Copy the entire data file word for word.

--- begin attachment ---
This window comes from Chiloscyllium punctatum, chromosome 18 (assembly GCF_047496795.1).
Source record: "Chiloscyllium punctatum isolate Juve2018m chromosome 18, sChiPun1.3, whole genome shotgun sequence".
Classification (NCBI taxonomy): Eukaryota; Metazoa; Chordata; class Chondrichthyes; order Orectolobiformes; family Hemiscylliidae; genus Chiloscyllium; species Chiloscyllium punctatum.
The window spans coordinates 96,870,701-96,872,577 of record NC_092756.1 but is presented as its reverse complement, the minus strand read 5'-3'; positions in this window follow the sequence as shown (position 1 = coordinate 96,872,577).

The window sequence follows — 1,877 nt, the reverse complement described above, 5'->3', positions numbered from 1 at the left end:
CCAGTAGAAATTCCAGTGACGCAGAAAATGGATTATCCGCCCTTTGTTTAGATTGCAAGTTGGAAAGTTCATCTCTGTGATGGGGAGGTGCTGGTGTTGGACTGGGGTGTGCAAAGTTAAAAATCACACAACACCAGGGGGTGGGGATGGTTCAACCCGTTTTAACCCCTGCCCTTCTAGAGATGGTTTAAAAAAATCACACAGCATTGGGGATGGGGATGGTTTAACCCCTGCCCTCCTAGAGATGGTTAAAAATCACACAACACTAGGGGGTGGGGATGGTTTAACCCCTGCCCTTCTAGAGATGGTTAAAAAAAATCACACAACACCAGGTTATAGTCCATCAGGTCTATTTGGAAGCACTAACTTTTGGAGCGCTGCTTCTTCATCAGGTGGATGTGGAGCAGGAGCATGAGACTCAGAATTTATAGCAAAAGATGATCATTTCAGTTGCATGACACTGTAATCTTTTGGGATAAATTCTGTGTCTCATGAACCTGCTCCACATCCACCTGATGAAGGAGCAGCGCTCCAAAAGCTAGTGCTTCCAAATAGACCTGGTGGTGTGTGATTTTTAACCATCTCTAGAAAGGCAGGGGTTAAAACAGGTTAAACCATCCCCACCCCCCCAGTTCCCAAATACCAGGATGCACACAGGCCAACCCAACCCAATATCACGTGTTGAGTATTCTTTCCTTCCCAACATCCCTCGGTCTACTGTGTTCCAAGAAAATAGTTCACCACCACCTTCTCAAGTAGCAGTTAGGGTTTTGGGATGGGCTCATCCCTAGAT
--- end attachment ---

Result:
This window comes from Chiloscyllium punctatum, chromosome 18 (assembly GCF_047496795.1).
Source record: "Chiloscyllium punctatum isolate Juve2018m chromosome 18, sChiPun1.3, whole genome shotgun sequence".
Classification (NCBI taxonomy): Eukaryota; Metazoa; Chordata; class Chondrichthyes; order Orectolobiformes; family Hemiscylliidae; genus Chiloscyllium; species Chiloscyllium punctatum.
The window spans coordinates 96,870,701-96,872,577 of record NC_092756.1 but is presented as its reverse complement, the minus strand read 5'-3'; positions in this window follow the sequence as shown (position 1 = coordinate 96,872,577).

The window sequence follows — 1,877 nt, the reverse complement described above, 5'->3', positions numbered from 1 at the left end:
CCAGTAGAAATTCCAGTGACGCAGAAAATGGATTATCCGCCCTTTGTTTAGATTGCAAGTTGGAAAGTTCATCTCTGTGATGGGGAGGTGCTGGTGTTGGACTGGGGTGTGCAAAGTTAAAAATCACACAACACCAGGGGGTGGGGATGGTTCAACCCGTTTTAACCCCTGCCCTTCTAGAGATGGTTTAAAAAAATCACACAGCATTGGGGATGGGGATGGTTTAACCCCTGCCCTCCTAGAGATGGTTAAAAATCACACAACACTAGGGGGTGGGGATGGTTTAACCCCTGCCCTTCTAGAGATGGTTAAAAAAAATCACACAACACCAGGTTATAGTCCATCAGGTCTATTTGGAAGCACTAACTTTTGGAGCGCTGCTTCTTCATCAGGTGGATGTGGAGCAGGAGCATGAGACTCAGAATTTATAGCAAAAGATGATCATTTCAGTTGCATGACACTGTAATCTTTTGGGATAAATTCTGTGTCTCATGAACCTGCTCCACATCCACCTGATGAAGGAGCAGCGCTCCAAAAGCTAGTGCTTCCAAATAGACCTGGTGGTGTGTGATTTTTAACCATCTCTAGAAAGGCAGGGGTTAAAACAGGTTAAACCATCCCCACCCCCCCAGTTCCCAAATACCAGGATGCACACAGGCCAACCCAACCCAATATCACGTGTTGAGTATTCTTTCCTTCCCAACATCCCTCGGTCTACTGTGTTCCAAGAAAATAGTTCACCACCACCTTCTCAAGTAGCAGTTAGGGTTTTGGGATGGGCTCATCCCTAGAT